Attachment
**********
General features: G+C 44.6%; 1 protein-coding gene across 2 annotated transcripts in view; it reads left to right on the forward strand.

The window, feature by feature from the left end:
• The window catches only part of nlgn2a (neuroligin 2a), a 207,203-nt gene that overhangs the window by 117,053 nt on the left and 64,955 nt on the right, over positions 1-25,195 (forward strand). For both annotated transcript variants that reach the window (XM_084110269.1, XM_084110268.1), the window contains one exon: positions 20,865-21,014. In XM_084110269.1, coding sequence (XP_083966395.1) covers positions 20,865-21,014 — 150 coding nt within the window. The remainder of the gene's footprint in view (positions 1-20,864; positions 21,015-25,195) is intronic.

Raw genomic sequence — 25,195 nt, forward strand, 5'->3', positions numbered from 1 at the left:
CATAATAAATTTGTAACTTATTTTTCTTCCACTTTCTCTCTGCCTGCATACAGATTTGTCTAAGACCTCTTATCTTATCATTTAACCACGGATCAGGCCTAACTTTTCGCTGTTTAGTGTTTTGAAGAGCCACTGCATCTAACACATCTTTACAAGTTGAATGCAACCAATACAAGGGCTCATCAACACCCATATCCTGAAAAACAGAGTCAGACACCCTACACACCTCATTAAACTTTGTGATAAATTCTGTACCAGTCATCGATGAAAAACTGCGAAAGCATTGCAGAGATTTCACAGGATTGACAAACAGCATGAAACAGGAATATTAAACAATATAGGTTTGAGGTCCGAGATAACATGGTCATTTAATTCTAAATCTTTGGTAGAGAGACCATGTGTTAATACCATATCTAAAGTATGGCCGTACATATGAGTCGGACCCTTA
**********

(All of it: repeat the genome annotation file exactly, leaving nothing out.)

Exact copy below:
General features: G+C 44.6%; 1 protein-coding gene across 2 annotated transcripts in view; it reads left to right on the forward strand.

The window, feature by feature from the left end:
• The window catches only part of nlgn2a (neuroligin 2a), a 207,203-nt gene that overhangs the window by 117,053 nt on the left and 64,955 nt on the right, over positions 1-25,195 (forward strand). For both annotated transcript variants that reach the window (XM_084110269.1, XM_084110268.1), the window contains one exon: positions 20,865-21,014. In XM_084110269.1, coding sequence (XP_083966395.1) covers positions 20,865-21,014 — 150 coding nt within the window. The remainder of the gene's footprint in view (positions 1-20,864; positions 21,015-25,195) is intronic.

Raw genomic sequence — 25,195 nt, forward strand, 5'->3', positions numbered from 1 at the left:
CATAATAAATTTGTAACTTATTTTTCTTCCACTTTCTCTCTGCCTGCATACAGATTTGTCTAAGACCTCTTATCTTATCATTTAACCACGGATCAGGCCTAACTTTTCGCTGTTTAGTGTTTTGAAGAGCCACTGCATCTAACACATCTTTACAAGTTGAATGCAACCAATACAAGGGCTCATCAACACCCATATCCTGAAAAACAGAGTCAGACACCCTACACACCTCATTAAACTTTGTGATAAATTCTGTACCAGTCATCGATGAAAAACTGCGAAAGCATTGCAGAGATTTCACAGGATTGACAAACAGCATGAAACAGGAATATTAAACAATATAGGTTTGAGGTCCGAGATAACATGGTCATTTAATTCTAAATCTTTGGTAGAGAGACCATGTGTTAATACCATATCTAAAGTATGGCCGTACATATGAGTCGGACCCTTA